Constant campaigning from the level of chief minister to panchayats, a no-child-is-left-behind approach, free books, uniforms and mid-day meals have actually made going to school a pleasurable experience for even the poor, the chief minister claimed, adding: "The gross enrollment ratio for school-to-college was 4.5% in 2003, and now it has climbed to 19%."

DRAWING THE REDLINE

The Congress party has recently alleged that under Raman Singh, Naxalism has actually spread in the state from three to 17 districts. Is that true?

The chief minister counterattacks: "Congress has been at the root of the Naxalism problem, which has been plaguing this state and some others for the last four decades. Congress did not develop the Red-infested areas of the state, rather kept it segregated. That got the locals angry. But we have unleashed a wave of development that has resulted in Maoists getting restricted to pockets even in areas like Bastar and Sarguja. Frankly, they no longer have the strength to fight face-to-face, hence they use IEDs and bombs."

Singh wants to use development as a weapon to tackle Red Terror. "The more roads we build, the farther they move away. The more schools they blow up, the more portable cabins we build and keep on teaching students. Power, ration, connectivity are their enemies. We will soon start building cellphone towers in the most Maoist-affected parts of Bastar and Sarguja. Now, even the prime minister of the country visits Dantewada and Bijapur, unthinkable earlier."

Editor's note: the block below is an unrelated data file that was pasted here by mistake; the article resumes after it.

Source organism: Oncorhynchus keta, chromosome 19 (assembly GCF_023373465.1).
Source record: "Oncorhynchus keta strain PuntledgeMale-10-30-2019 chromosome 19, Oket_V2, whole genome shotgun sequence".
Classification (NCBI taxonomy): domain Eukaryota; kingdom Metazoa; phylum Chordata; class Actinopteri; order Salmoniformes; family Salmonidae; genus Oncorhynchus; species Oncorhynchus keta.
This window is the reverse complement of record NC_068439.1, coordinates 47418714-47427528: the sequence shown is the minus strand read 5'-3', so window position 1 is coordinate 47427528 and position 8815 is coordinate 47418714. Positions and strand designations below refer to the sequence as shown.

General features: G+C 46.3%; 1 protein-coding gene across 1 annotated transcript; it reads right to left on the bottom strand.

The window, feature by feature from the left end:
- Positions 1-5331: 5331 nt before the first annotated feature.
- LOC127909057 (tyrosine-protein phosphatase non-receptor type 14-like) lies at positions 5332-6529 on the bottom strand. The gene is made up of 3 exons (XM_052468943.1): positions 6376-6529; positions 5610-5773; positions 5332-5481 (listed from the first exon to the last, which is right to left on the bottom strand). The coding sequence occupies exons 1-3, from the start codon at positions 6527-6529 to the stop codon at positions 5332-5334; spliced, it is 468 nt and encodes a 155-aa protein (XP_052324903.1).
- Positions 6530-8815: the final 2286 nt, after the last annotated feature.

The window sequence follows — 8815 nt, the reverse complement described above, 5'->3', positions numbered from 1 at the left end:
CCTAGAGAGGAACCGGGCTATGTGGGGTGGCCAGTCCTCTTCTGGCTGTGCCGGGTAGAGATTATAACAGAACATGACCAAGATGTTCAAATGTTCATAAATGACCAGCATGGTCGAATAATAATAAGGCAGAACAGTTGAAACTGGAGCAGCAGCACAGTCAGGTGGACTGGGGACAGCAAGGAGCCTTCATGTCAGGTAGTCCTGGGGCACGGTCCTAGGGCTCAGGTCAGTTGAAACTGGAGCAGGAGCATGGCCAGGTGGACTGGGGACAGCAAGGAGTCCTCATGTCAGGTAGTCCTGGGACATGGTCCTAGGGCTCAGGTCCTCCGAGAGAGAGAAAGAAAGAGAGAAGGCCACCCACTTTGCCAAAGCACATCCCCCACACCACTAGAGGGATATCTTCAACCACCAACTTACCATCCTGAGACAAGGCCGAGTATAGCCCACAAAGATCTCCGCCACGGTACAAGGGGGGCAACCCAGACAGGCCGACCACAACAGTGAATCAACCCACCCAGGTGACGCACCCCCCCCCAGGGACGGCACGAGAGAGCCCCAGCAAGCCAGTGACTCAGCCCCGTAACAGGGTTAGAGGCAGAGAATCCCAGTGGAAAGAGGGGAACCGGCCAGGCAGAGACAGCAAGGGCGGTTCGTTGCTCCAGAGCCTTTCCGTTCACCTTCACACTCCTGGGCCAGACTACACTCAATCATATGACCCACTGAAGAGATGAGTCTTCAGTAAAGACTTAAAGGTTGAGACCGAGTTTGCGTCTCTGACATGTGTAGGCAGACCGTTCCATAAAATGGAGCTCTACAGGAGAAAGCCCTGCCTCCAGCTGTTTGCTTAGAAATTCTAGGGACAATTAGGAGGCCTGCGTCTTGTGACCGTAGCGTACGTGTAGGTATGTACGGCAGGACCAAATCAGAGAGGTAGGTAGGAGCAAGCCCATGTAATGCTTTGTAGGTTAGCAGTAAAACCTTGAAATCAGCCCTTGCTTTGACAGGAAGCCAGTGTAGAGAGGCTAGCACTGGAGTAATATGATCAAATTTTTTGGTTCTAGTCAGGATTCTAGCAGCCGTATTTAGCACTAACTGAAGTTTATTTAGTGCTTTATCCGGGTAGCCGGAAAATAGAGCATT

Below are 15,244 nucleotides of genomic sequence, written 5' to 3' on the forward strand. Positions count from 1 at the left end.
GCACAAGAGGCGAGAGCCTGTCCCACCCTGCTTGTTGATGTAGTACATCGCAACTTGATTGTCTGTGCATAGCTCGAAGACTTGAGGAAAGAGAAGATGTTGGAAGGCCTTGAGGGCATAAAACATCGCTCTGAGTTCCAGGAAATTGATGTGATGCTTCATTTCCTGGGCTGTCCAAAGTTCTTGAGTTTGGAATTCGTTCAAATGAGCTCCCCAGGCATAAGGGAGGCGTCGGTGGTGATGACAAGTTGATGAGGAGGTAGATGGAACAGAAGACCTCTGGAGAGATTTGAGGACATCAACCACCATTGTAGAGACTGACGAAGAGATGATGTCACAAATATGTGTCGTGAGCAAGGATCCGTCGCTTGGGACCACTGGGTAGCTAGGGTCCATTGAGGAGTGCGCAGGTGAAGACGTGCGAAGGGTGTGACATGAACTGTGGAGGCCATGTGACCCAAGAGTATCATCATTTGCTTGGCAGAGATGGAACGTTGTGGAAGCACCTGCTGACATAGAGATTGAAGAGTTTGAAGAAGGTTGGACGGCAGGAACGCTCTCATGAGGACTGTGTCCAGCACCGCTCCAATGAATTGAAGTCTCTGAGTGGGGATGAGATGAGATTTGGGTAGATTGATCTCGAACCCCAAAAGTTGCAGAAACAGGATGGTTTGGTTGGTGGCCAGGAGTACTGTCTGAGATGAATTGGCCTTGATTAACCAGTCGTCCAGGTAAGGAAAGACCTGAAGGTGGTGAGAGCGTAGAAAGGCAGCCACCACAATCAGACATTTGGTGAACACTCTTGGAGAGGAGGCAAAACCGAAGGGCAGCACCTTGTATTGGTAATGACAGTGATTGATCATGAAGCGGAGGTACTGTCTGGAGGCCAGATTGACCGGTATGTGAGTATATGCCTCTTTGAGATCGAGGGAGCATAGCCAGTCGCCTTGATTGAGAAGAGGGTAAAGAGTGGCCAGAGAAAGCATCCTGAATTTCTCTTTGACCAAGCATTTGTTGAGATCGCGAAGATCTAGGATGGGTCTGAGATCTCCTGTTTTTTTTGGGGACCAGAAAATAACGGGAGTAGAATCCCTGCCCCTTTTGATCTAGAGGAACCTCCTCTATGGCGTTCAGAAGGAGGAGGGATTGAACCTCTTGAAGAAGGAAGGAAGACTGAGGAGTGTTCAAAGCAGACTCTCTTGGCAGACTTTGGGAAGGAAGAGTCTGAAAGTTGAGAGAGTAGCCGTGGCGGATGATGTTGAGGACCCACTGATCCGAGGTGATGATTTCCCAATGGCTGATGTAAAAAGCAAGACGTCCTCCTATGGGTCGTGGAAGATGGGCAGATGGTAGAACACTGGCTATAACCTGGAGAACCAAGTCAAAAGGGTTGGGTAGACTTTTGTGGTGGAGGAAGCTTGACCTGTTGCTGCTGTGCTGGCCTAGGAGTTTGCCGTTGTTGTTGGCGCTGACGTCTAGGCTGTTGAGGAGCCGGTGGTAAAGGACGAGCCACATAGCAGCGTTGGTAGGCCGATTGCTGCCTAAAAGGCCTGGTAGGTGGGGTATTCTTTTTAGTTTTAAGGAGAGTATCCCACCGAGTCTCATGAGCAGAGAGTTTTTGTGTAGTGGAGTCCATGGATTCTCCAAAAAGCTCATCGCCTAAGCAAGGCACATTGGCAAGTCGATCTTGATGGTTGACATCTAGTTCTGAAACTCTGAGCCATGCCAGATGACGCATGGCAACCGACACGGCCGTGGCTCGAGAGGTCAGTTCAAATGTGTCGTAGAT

AJIT JOGI, ELECTION & ANTI-INCUMBENCY

After 15 years in power, Singh is going to face an acid test in the upcoming Assembly elections in Chhattisgarh. In a traditionally bilateral fight, former chief minister Ajit Jogi adds a third angle (in a state where decimal points stand between power and loss of it) that even Singh realises.

"Yes, the Jogi factor is in the middle of a BJP versus Congress battle. If there is a triangular fight, then Jogi will divide votes and that will help the BJP, he claims. Anti-incumbency is a tangible intangible for a three-term chief minister, and Singh has been planning for this. For the last two months, we have been working at neutralizing anti-incumbency. I have been going on Vikas Yatra, Jan Sampark Yatra, holding road shows, going to interior villages everywhere people have been positive. If we get to know of any grudge or complaint arising anywhere in the state, then we quickly move in and address that. This monitoring mechanism keeps anti-incumbency under check," Singh says.

POLL FLASHPOINT

That's Bastar too. In the last Assembly polls, the BJP won just four out of the 12 Assembly seats in Bastar. Will his cycle of development get him a political dividend in the region? Singh is confident that he will double his score, perhaps get more.

"I am just coming from Bastar. Spend the entire day there," he says with a wry smile, adding: "Better connectivity, power lines up till the last village, the Tendu leaves support price mechanism, healthcare centres and most importantly, the PDS system, have made lives better in Bastar. Rice and salt are available for Re1 a kg, while channa (pulses) is sold at just Rs5 per kg. Yes, we will get more than eight seats in Bastar."

News source:https://www.indiatoday.in/mail-today/story/after-kashmir-bastar-can-be-a-world-tourist-destination-raman-singh-to-india-today-1287610-2018-07-17